And so, yes, spiritual disciplines - ah, rather, the means of grace - are essential to the growth of a follower of Christ, “But grow in the grace and knowledge of our Lord and Savior Jesus Christ.” (2 Pet 3:18). They’re essential because a disciple - or a Christ follower, or however you wish to term it - is someone who is engaged in the lifelong, daily struggle to believe the truth about Jesus. Someone who is actively working to believe the truth about Jesus by faith and turn from the idols that have captured their hearts through repentance. The Lord gives us what we need to feed our faith in Him, and so, let us eat at His banquet table what he puts before us with faith and by faith. In upcoming posts I will begin to write about how faith and repentance and the means of grace impact how we pastor one another in our small groups with the gospel in the everyday ordinary of life. 

* These seven means of grace can be found in Chester’s book You Can Change.  Most of the subsequent explanations are also from the book, but are taken from my journal notes I wrote down as I read the book. All that to say, this is not original to me, and it can be found on pages 140-148 (Chester, You Can Change).


Sue Lester | August 18 2011 at 9:50 am

Thanks for this encouragement!  My good friend Charles Buregeya says “You haven’t completed your Sunday School Lesson until you act upon it.”  Faith and love are demonstrated in action.  I think prayer most often reveals to me what action I need to take concerning the Word of God I have been digesting or concerning a person God has placed along my way for me to love!

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Recommended Reading

You'll find most of my recommended books available in the Guest Center at Southwood.

  • You Can Change
    You Can Change
    Tim Chester

    How do we mortify sin? How do we address the sin in our lives that reignite like a trick birthday candle we thought we had already blown out of our lives? This is a careful and thoroughly theological book that is hopeful without avoiding honesty. It is practical without being legalistic. It gets to the root of the sinful areas of our lives without offering a prescriptive regimen to hide behind avoiding the grace that has the only true power to teach “us to say “No” to ungodliness and worldly passions, and to live self-controlled, upright and godly lives in this present age, while we wait for the blessed hope—the appearing of the glory of our great God and Savior, Jesus Christ, who gave himself for us to redeem us from all wickedness and to purify for himself a people that are his very own, eager to do what is good.” Titus 2:11-14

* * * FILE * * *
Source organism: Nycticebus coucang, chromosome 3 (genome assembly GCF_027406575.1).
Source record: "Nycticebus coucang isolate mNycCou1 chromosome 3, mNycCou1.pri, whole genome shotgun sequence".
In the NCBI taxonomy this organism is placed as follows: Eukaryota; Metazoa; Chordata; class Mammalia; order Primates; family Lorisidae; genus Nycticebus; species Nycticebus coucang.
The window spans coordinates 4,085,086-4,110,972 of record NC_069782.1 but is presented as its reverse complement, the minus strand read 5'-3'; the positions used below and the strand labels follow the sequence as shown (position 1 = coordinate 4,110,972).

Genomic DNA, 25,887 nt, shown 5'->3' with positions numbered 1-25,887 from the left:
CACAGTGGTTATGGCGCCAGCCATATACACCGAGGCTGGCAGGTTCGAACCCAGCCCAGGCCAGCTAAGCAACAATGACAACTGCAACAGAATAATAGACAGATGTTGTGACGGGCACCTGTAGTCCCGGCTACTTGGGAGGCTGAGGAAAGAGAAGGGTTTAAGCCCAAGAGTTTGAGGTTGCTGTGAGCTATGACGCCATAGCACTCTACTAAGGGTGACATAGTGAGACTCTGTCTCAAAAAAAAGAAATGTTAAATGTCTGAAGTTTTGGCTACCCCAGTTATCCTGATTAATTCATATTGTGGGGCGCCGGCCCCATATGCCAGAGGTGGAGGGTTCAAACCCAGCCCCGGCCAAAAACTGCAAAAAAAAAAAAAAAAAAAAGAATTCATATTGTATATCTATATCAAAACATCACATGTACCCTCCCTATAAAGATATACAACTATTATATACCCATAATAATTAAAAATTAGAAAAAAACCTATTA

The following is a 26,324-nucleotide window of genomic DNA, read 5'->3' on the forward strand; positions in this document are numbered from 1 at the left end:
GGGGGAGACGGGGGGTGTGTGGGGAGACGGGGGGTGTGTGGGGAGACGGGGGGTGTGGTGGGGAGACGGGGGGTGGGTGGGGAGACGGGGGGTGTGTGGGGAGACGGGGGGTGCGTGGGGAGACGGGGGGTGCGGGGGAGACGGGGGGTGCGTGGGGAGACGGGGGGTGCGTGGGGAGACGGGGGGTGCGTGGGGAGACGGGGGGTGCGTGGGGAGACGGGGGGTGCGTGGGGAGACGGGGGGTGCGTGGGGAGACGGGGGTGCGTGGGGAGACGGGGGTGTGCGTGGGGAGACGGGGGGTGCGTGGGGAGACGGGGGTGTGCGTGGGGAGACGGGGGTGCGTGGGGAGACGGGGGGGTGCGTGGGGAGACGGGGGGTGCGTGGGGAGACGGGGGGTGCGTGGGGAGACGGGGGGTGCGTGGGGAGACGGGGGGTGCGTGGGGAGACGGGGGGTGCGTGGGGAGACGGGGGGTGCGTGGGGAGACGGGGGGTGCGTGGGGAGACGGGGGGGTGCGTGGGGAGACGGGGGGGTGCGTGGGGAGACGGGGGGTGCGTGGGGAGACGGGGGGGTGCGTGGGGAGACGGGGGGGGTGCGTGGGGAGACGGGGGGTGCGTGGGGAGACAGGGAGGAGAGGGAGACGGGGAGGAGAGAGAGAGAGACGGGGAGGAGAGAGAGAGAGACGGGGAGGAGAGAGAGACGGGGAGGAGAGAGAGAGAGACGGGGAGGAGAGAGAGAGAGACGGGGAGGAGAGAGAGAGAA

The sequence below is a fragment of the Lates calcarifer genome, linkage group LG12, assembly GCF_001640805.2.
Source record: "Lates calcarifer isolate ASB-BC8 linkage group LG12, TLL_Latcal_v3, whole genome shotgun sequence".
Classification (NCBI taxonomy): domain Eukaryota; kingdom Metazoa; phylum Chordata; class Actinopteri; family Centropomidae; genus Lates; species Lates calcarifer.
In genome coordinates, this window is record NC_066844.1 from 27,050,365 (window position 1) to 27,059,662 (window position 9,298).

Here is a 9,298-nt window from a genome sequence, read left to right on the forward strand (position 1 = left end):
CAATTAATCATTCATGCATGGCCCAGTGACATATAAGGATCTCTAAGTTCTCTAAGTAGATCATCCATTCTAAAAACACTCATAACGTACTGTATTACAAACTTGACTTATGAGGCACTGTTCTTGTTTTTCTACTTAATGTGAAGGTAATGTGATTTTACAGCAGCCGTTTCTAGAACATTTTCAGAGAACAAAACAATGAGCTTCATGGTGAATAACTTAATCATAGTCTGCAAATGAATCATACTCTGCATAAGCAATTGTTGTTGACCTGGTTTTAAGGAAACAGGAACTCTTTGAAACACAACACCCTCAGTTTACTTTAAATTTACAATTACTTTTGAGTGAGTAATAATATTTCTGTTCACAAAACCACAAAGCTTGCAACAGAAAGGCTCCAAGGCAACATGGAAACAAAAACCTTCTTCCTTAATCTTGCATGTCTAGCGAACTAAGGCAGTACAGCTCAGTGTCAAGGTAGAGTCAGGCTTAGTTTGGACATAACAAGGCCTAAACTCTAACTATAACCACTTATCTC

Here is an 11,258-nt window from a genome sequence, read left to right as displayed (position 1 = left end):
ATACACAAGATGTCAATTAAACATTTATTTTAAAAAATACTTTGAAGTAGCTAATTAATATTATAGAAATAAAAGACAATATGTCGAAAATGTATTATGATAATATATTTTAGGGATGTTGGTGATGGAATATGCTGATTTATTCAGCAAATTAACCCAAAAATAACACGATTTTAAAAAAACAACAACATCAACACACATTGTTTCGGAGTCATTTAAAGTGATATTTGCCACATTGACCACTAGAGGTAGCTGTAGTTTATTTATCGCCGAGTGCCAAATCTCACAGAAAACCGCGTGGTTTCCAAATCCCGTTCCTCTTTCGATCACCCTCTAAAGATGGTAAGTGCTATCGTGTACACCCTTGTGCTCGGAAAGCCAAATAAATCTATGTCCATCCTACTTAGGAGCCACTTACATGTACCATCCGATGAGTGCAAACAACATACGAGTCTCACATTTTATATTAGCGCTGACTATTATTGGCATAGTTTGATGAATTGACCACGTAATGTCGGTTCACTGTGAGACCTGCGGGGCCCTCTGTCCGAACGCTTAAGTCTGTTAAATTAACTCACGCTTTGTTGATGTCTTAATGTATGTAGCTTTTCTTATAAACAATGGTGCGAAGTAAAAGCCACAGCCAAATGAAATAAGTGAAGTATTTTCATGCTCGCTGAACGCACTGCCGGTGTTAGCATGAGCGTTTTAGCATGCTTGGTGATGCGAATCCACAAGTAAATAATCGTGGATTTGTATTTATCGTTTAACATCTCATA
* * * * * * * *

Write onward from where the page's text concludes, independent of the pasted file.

• Relationships: A Mess Worth Making
    Relationships: A Mess Worth Making
    Timothy Lane & Paul Tripp

    Small groups would be easy if weren’t for the people in the group! This book will help equip you to see your own sin first and provide the courage and humility to address it in others.

  • The Heart of a Servant Leader

    This is a collection of letters written by Jack Miller to people experiencing real-life concerns and struggles. Through these gracious and honest letters you will learn how to humbly offer to others (and yourself!) hope, repentance, and courage that flows from the truth of the gospel of grace.  Though this isn’t a “how to” book full of nifty steps to Your Best Gospel Life Now. It’s a glimpse into the heart of a person who has found food at the Cross, and you watch (and learn) as he humbly points others to the feast.

  • Comforts From The Cross
    Comforts From The Cross
    Elyse M. Fitzpatrick

    This 31 day devotional will bring you to the foot of the cross to remember and celebrate the truth of the gospel of grace, and develop skills that will help “inform, free, gladden, and enliven your soul every day.” Becoming proficient in applying the Gospel of grace to our own hearts is a key skill that is well worth our effort to develop.

Recommended Listening

  • Christ PCA - Nashville
    Scott Sauls and CPC Staff

    Listen to sermons from Senior Pastor Scott Sauls and other CPC pastors at a sister church.

  • Lookout Mountain PCA
    Joe Novenson and LMPC Staff

    Check out sermons by Senior Pastor Joe Novenson and other LMPC pastors at a sister church.

  • Steve Brown Etc.
    Steve Brown

    Steve Brown’s unique blend of orthodoxy and controversy, humor and profundity, and a refusal to play religious games will give you permission you have needed to stop being so uptight. And even if it’s for 30 minutes, you just might experience radical freedom, infectious joy and maybe even a bit of surprising faithfulness.

Recommended Links

  • Tim Chester: reformed spirituality and missional church
    Tim Chester

    Tim has an incredible way of applying the Gospel of grace that is both practical and honest with a consistent skillful affinity to point us to Jesus. He is director of The Porterbrook Institute; a church planter with The Crowded House in Sheffield, UK; and the author of over a dozen books including Total Church and You Can Change.

  • Of First Importance
    Living Each Day in the Good of The Gospel

    Here you will find a growing collection of gospel-centered quotes to help reorient your thoughts toward the splendor and grandeur of the person and work of Jesus.